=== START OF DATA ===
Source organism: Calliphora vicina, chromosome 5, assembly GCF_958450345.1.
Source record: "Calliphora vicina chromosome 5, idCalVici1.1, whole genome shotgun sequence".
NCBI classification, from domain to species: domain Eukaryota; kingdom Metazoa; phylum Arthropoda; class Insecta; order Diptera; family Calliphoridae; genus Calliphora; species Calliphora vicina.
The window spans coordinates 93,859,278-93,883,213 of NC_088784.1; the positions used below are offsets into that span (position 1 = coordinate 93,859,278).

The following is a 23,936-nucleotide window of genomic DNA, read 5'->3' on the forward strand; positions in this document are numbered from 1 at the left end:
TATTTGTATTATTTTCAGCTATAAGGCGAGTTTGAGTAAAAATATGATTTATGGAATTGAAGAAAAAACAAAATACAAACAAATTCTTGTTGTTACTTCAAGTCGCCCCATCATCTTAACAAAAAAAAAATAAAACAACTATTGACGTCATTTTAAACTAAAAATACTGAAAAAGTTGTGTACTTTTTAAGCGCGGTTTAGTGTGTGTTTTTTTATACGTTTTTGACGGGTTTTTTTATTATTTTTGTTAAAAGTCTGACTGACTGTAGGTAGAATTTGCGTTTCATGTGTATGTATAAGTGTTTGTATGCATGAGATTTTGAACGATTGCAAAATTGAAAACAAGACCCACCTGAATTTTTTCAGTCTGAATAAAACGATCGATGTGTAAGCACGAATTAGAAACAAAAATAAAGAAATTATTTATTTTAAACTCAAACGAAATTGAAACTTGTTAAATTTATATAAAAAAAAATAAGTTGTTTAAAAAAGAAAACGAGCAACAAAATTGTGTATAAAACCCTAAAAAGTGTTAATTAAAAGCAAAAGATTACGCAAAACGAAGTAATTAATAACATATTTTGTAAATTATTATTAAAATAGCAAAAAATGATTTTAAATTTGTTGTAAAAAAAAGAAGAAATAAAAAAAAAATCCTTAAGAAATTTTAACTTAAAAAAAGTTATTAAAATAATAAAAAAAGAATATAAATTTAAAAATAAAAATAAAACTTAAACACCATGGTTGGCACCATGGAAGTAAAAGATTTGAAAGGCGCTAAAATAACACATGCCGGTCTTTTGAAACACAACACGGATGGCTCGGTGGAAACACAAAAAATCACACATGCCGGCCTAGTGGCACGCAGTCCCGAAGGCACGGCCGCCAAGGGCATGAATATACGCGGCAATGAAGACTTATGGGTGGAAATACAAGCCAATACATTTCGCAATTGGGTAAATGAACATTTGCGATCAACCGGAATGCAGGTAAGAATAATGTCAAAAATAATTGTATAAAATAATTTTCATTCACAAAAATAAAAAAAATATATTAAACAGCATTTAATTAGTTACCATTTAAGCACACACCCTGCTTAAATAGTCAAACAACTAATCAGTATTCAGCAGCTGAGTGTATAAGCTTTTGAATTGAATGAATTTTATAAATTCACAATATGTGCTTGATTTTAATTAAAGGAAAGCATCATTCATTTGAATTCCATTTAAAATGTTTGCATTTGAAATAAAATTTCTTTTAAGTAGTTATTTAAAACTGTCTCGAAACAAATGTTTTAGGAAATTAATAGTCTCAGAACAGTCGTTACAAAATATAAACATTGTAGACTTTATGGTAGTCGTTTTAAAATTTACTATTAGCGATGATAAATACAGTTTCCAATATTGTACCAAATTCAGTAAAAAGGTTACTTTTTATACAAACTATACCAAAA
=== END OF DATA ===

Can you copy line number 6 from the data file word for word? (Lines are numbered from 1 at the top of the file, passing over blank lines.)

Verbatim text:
TATTTGTATTATTTTCAGCTATAAGGCGAGTTTGAGTAAAAATATGATTTATGGAATTGAAGAAAAAACAAAATACAAACAAATTCTTGTTGTTACTTCAAGTCGCCCCATCATCTTAACAAAAAAAAAATAAAACAACTATTGACGTCATTTTAAACTAAAAATACTGAAAAAGTTGTGTACTTTTTAAGCGCGGTTTAGTGTGTGTTTTTTTATACGTTTTTGACGGGTTTTTTTATTATTTTTGTTAAAAGTCTGACTGACTGTAGGTAGAATTTGCGTTTCATGTGTATGTATAAGTGTTTGTATGCATGAGATTTTGAACGATTGCAAAATTGAAAACAAGACCCACCTGAATTTTTTCAGTCTGAATAAAACGATCGATGTGTAAGCACGAATTAGAAACAAAAATAAAGAAATTATTTATTTTAAACTCAAACGAAATTGAAACTTGTTAAATTTATATAAAAAAAAATAAGTTGTTTAAAAAAGAAAACGAGCAACAAAATTGTGTATAAAACCCTAAAAAGTGTTAATTAAAAGCAAAAGATTACGCAAAACGAAGTAATTAATAACATATTTTGTAAATTATTATTAAAATAGCAAAAAATGATTTTAAATTTGTTGTAAAAAAAAGAAGAAATAAAAAAAAAATCCTTAAGAAATTTTAACTTAAAAAAAGTTATTAAAATAATAAAAAAAGAATATAAATTTAAAAATAAAAATAAAACTTAAACACCATGGTTGGCACCATGGAAGTAAAAGATTTGAAAGGCGCTAAAATAACACATGCCGGTCTTTTGAAACACAACACGGATGGCTCGGTGGAAACACAAAAAATCACACATGCCGGCCTAGTGGCACGCAGTCCCGAAGGCACGGCCGCCAAGGGCATGAATATACGCGGCAATGAAGACTTATGGGTGGAAATACAAGCCAATACATTTCGCAATTGGGTAAATGAACATTTGCGATCAACCGGAATGCAGGTAAGAATAATGTCAAAAATAATTGTATAAAATAATTTTCATTCACAAAAATAAAAAAAATATATTAAACAGCATTTAATTAGTTACCATTTAAGCACACACCCTGCTTAAATAGTCAAACAACTAATCAGTATTCAGCAGCTGAGTGTATAAGCTTTTGAATTGAATGAATTTTATAAATTCACAATATGTGCTTGATTTTAATTAAAGGAAAGCATCATTCATTTGAATTCCATTTAAAATGTTTGCATTTGAAATAAAATTTCTTTTAAGTAGTTATTTAAAACTGTCTCGAAACAAATGTTTTAGGAAATTAATAGTCTCAGAACAGTCGTTACAAAATATAAACATTGTAGACTTTATGGTAGTCGTTTTAAAATTTACTATTAGCGATGATAAATACAGTTTCCAATATTGTACCAAATTCAGTAAAAAGGTTACTTTTTATACAAACTATACCAAAA